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Disasters all around

A CATEGORY 5 hurricane barrels toward the United States after devastating several Caribbean islands. Irma is the strongest disturbance ever recorded on the Atlantic. Evacuation efforts are under way, but it is almost a certainty that more people will die and more communities will be wiped out.

A magnitude-8.3 quake, the strongest in decades, jolts Mexico. As of press time, 15 have been reported dead—but the toll is expected to rise.

In August, monsoon rains and flooding wrought damage to South India. Millions were displaced – they still are, up to now.

These are just what we know from what we read about in the media. Outside of the frequently reported events in prominent places, and statements by prominent people, tragedies happen every day and we don’t even hear about them.

And as if the natural disasters were not enough to throw us off, the man-made ones make life doubly more threatening.

The North Korean leader, for instance, is provoking a nuclear war. Because the country is a hermit and Kim Jong Un is an enigma, nobody can tell whether he realizes the consequences of his words and actions. Having Donald Trump meet fire with fire does not help.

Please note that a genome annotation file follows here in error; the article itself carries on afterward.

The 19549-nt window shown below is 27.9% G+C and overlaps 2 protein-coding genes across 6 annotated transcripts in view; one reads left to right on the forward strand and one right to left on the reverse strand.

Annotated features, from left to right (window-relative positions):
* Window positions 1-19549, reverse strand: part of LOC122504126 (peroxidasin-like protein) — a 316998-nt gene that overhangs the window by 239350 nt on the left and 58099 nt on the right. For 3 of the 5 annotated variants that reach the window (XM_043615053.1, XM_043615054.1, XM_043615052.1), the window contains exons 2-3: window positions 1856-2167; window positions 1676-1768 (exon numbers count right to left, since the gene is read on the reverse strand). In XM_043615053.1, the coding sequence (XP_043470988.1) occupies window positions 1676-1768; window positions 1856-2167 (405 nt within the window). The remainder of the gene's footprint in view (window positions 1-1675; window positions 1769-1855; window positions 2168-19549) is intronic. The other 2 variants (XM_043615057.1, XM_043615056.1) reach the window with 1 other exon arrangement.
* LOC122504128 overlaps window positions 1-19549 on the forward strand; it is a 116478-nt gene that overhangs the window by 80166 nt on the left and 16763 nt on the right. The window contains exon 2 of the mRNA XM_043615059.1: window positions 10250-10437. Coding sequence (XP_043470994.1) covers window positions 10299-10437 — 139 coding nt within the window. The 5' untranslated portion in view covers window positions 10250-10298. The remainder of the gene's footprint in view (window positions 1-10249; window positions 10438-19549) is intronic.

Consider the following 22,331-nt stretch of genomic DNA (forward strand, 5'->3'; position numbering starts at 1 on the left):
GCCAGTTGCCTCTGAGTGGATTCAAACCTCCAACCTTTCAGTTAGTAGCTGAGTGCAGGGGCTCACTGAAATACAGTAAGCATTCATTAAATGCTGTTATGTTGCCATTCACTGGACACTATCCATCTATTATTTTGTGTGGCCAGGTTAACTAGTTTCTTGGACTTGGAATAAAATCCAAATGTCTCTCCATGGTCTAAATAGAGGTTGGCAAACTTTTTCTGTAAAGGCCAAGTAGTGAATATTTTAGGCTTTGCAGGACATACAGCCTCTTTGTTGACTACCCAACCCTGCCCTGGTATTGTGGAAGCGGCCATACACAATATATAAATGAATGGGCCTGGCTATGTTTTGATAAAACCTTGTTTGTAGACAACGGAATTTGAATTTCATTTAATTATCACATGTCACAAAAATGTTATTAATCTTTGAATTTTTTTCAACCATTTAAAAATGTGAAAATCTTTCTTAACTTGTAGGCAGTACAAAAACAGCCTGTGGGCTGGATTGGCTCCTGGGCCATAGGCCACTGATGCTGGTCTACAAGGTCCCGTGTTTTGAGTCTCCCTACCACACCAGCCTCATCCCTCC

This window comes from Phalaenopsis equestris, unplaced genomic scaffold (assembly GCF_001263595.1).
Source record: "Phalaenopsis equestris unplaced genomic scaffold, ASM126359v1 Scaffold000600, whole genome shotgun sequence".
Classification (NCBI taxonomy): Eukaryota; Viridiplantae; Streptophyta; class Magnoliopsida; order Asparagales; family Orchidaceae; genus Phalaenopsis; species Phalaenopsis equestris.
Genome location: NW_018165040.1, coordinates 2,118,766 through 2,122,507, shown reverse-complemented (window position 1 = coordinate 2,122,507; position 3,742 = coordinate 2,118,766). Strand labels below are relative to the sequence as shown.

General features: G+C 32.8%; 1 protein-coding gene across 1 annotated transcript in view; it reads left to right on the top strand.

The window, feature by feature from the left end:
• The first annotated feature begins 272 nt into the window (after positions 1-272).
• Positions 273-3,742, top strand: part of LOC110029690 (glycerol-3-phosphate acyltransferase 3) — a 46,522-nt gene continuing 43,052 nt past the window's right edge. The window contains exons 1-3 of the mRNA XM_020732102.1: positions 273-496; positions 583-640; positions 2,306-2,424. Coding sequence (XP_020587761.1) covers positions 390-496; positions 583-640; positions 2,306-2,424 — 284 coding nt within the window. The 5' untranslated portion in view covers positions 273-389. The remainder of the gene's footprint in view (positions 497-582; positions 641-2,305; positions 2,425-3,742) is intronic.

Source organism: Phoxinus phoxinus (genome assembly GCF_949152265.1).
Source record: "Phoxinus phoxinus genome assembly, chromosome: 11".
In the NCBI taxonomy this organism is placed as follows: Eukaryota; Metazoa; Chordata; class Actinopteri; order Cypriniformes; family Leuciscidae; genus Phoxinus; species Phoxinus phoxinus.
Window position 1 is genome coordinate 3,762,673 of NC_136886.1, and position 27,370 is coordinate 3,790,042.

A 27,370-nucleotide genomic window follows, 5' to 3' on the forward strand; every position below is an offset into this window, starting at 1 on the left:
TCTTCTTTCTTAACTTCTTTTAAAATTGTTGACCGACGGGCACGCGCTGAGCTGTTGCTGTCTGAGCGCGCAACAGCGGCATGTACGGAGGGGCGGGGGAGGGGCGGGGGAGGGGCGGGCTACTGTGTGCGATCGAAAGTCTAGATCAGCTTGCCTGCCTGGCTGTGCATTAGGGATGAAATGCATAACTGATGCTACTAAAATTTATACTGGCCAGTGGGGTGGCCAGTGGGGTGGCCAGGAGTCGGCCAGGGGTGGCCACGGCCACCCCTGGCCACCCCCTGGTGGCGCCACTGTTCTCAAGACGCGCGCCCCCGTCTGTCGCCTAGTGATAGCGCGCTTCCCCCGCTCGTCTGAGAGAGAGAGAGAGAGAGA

Elsewhere in the world, terrorism and hate continue to justify killings and other acts of violence. People go hungry and suffer from prejudice—due to gender, religion, the color of their skin. Corrupt politicians plunder their nations’ coffers, living in luxury while their people starve.

Here at home, human lives are made pawns in a power play. Suspects and innocent bystanders alike are killed, with or without provocation; success is measured by the number of bodies counted in the name of the war against drugs.

It’s difficult to maintain a calm demeanor in the face of what is happening all around us.

People can protest on the streets, turn to social media, turn to religion or to some other coping device. These times occasion trepidation, and what is even scarier is the knowledge that we cannot do much about where we are and where we are going. That we are powerless is most frustrating, infuriating.

How, then, can we ensure we emerge out of these unscathed? We can’t. We can only live from one day to another and hope the worst would not happen in our, or our children’s lifetime.

Topics: Disasters all around

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